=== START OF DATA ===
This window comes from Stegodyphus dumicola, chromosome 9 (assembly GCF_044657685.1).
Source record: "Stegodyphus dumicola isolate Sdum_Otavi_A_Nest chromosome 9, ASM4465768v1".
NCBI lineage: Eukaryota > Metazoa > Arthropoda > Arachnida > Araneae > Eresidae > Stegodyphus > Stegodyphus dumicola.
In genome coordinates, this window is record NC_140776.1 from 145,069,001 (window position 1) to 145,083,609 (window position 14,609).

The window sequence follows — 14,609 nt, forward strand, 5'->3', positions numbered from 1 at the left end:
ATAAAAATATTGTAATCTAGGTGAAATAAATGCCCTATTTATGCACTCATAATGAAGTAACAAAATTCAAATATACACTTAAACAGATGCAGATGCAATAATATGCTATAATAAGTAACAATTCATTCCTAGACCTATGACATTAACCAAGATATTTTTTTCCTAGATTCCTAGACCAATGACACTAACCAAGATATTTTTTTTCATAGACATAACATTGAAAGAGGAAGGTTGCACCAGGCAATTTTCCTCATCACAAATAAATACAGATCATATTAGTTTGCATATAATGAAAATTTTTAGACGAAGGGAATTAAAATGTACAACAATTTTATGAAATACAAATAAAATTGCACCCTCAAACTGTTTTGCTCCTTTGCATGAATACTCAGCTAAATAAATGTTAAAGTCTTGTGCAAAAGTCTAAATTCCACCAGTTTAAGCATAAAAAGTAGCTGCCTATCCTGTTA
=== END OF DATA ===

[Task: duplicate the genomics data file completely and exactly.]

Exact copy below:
This window comes from Stegodyphus dumicola, chromosome 9 (assembly GCF_044657685.1).
Source record: "Stegodyphus dumicola isolate Sdum_Otavi_A_Nest chromosome 9, ASM4465768v1".
NCBI lineage: Eukaryota > Metazoa > Arthropoda > Arachnida > Araneae > Eresidae > Stegodyphus > Stegodyphus dumicola.
In genome coordinates, this window is record NC_140776.1 from 145,069,001 (window position 1) to 145,083,609 (window position 14,609).

The window sequence follows — 14,609 nt, forward strand, 5'->3', positions numbered from 1 at the left end:
ATAAAAATATTGTAATCTAGGTGAAATAAATGCCCTATTTATGCACTCATAATGAAGTAACAAAATTCAAATATACACTTAAACAGATGCAGATGCAATAATATGCTATAATAAGTAACAATTCATTCCTAGACCTATGACATTAACCAAGATATTTTTTTCCTAGATTCCTAGACCAATGACACTAACCAAGATATTTTTTTTCATAGACATAACATTGAAAGAGGAAGGTTGCACCAGGCAATTTTCCTCATCACAAATAAATACAGATCATATTAGTTTGCATATAATGAAAATTTTTAGACGAAGGGAATTAAAATGTACAACAATTTTATGAAATACAAATAAAATTGCACCCTCAAACTGTTTTGCTCCTTTGCATGAATACTCAGCTAAATAAATGTTAAAGTCTTGTGCAAAAGTCTAAATTCCACCAGTTTAAGCATAAAAAGTAGCTGCCTATCCTGTTA